© Strood and District Aquarist Society HOME home 26. Rhadinocentrus ornatus Regan 1914. Location Seery's Creek

In May 2005 on our third visit to Fischhaus Zepkow, I was able to purchase some of their stock of this beautiful rainbow fish. Little did I know that it would give me so many problems in trying to breed it successfully.

Unfortunately, Ilse & Guido had also had problems which resulted in them producing far more male fish than females. I had two quite small females and a small shoal of large males. There was no way that I could let the females stay with the males as they were far too small and would have been harried probably to death. So the females were grown on in a separate tank for some months before any attempt was made to spawn them. When the females reached around 4cm, I placed a large mop in their tank and added a couple of males.

That seemed to be the first mistake. The males spent more time showing off to one another than attempting to spawn. So, one male was removed and eggs started to appear. Unfortunately, all either fungused or simply melted away.

This indicated that water conditions were not right so I started to replace the hard water with rainwater. This slightly improved the situation in that only some of the eggs fungused or melted away. So I decided to increase the amount of soft water. Being situated mid way between two large oil fired power stations, the rainwater in my storage butt generally is soft but is often very acidic. The pH can be as low as 4.0. Reference to Internet information revealed that this species is usually found in water of pH between 6.0 and 6.5. The use of this water proved to be the key to getting more viable eggs. Eggs stopped melting and fungusing and after 12 days started to hatch. This is where I again had some problems in that the fry seemed to have some difficulties in getting out of the egg case and were then just dying off. The addition of a small amount of liquid fry food produced the necessary bacterial action to soften the egg case and release the fry. Once the fry hatched, it was relatively easy to raise them using the same techniques I normally use for most species of rainbow fish. The fry are slow growing and I guess that it will be the best part of one year before the fry will have matured. Like Ilse & Guido, I too have a preponderance of male fish so the smaller females have to be raised separately.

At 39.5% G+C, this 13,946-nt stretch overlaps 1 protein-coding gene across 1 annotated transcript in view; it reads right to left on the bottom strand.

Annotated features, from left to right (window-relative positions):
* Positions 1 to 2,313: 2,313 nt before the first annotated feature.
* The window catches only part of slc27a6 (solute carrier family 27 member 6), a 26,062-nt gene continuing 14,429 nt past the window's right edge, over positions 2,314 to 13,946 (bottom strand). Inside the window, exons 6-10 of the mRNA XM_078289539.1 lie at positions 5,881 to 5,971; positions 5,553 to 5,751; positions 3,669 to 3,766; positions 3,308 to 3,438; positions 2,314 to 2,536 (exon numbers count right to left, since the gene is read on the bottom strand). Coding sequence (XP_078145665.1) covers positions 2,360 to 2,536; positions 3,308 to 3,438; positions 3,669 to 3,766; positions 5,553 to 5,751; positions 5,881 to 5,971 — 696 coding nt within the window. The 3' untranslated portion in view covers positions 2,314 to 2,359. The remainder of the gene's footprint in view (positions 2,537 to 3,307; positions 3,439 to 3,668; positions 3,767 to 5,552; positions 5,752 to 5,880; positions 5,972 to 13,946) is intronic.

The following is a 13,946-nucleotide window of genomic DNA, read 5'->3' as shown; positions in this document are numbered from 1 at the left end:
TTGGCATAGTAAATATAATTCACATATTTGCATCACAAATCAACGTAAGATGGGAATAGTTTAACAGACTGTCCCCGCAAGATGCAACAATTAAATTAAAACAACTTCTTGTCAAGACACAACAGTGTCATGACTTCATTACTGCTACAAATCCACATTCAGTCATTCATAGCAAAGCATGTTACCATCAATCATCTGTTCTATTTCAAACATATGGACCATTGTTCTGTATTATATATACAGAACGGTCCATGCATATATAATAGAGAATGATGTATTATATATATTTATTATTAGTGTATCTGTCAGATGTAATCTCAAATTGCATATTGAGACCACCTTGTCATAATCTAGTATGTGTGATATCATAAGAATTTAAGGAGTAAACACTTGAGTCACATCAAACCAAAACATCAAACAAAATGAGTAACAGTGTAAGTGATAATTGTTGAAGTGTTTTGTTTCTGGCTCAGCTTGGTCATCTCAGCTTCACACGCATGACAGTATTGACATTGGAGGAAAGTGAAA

In the early stages, hundreds of eggs were lost until the water conditions were to their liking. It was indeed a very frustrating time, each day harvesting ten or twenty eggs only to have them fungus or melt away by the next morning. It really was a case of 'try, try, and try again'. The pleasure from the successful breeding and raising of these quite rare fish was immense.

© Pete Cottle 2005. This fact sheet may not be reproduced in any form without the permission of the author.